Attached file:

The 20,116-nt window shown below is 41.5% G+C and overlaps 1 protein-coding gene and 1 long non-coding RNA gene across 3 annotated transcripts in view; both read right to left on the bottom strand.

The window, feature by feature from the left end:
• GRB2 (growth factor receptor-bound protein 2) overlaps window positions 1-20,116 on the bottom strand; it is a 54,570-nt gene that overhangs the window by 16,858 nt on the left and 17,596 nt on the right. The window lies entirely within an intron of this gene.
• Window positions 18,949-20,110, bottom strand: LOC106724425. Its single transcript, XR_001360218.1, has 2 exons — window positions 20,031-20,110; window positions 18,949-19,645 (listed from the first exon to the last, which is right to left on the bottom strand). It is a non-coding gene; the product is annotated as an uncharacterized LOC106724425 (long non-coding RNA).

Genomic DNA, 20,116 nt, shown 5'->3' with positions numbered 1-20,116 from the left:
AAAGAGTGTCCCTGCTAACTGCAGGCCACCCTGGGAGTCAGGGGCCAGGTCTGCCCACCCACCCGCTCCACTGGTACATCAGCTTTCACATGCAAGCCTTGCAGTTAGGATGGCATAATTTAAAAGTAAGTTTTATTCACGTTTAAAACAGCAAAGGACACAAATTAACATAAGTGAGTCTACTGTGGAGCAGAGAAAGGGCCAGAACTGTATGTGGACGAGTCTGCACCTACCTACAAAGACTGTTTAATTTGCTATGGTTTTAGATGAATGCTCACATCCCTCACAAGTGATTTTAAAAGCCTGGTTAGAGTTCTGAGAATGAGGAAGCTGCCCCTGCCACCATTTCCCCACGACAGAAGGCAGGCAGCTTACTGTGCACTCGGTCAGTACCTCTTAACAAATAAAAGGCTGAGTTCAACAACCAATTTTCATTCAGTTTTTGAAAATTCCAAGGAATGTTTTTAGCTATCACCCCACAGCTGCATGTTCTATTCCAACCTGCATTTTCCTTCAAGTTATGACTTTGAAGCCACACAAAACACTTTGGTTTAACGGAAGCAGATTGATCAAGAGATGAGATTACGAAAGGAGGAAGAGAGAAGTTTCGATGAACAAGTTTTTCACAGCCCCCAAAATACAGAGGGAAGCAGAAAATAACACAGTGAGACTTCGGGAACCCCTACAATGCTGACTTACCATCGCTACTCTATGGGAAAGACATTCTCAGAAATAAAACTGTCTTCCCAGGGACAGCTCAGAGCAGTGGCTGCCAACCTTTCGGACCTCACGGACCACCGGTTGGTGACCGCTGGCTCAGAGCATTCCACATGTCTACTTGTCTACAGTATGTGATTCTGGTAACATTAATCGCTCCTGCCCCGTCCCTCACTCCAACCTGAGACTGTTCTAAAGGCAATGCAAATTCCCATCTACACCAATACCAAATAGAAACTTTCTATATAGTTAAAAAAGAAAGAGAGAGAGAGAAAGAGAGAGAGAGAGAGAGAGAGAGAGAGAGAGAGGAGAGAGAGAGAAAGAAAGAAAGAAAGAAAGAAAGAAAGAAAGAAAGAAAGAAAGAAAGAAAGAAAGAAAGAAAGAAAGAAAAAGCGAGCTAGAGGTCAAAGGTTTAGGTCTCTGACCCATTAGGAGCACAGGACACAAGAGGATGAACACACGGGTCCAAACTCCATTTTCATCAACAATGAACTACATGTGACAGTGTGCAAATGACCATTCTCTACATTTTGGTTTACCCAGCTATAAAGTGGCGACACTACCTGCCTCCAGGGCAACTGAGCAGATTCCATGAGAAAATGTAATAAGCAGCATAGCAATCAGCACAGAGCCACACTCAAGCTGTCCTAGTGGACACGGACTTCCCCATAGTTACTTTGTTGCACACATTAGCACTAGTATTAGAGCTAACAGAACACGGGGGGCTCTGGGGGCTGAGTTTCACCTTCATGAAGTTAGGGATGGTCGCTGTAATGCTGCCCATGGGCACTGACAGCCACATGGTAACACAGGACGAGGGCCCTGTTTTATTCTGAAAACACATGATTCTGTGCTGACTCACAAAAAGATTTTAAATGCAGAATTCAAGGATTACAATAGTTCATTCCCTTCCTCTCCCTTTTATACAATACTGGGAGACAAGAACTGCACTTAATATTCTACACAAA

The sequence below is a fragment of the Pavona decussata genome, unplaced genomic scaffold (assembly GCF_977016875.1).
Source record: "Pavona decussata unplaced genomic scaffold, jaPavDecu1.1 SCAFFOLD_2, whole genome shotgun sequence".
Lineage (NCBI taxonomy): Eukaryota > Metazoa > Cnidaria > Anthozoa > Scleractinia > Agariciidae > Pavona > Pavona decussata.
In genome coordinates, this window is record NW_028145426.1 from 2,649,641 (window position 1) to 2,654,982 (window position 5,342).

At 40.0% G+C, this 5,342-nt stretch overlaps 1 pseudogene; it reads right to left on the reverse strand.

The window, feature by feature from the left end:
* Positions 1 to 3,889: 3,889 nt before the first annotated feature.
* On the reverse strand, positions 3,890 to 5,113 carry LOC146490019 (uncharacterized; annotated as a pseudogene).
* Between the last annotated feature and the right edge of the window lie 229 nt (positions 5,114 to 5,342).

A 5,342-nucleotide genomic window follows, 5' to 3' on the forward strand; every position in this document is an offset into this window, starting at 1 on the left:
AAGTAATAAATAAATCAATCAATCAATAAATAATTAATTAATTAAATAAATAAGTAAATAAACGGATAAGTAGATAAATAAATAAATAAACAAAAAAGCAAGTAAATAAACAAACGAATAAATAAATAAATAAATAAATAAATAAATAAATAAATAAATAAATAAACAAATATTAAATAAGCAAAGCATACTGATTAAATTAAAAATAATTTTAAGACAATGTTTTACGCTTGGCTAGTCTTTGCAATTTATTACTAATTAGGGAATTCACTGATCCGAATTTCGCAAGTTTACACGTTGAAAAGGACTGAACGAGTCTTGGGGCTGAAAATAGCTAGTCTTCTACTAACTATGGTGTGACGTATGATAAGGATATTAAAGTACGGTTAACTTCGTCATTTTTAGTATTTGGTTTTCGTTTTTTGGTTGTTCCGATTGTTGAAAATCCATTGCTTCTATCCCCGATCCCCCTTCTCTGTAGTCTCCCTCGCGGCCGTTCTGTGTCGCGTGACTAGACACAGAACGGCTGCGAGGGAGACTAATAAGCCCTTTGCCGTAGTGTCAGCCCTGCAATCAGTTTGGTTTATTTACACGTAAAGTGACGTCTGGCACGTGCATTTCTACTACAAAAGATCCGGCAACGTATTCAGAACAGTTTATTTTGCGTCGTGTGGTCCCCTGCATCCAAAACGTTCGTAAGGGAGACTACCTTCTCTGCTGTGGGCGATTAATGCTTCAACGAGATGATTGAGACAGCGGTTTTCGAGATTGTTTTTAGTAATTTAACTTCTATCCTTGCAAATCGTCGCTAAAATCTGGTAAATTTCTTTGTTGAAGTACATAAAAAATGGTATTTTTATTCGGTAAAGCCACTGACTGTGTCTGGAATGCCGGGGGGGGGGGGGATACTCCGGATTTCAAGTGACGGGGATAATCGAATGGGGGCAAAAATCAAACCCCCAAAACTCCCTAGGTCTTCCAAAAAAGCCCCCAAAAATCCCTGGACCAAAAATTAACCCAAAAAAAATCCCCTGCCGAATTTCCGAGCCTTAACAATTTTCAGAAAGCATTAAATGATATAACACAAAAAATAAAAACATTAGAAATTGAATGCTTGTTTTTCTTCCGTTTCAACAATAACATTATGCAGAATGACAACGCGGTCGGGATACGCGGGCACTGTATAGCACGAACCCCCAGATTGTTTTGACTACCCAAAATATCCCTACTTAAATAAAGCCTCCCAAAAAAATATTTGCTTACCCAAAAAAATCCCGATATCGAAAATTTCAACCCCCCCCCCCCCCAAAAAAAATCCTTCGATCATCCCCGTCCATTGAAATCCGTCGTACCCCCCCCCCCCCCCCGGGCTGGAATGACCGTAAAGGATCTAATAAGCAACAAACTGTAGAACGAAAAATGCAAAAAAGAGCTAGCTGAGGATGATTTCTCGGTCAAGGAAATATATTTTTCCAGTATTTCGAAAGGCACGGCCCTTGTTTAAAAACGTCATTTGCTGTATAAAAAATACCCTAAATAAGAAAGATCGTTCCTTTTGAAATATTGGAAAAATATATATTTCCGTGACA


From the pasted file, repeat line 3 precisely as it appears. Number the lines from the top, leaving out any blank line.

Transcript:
• GRB2 (growth factor receptor-bound protein 2) overlaps window positions 1-20,116 on the bottom strand; it is a 54,570-nt gene that overhangs the window by 16,858 nt on the left and 17,596 nt on the right. The window lies entirely within an intron of this gene.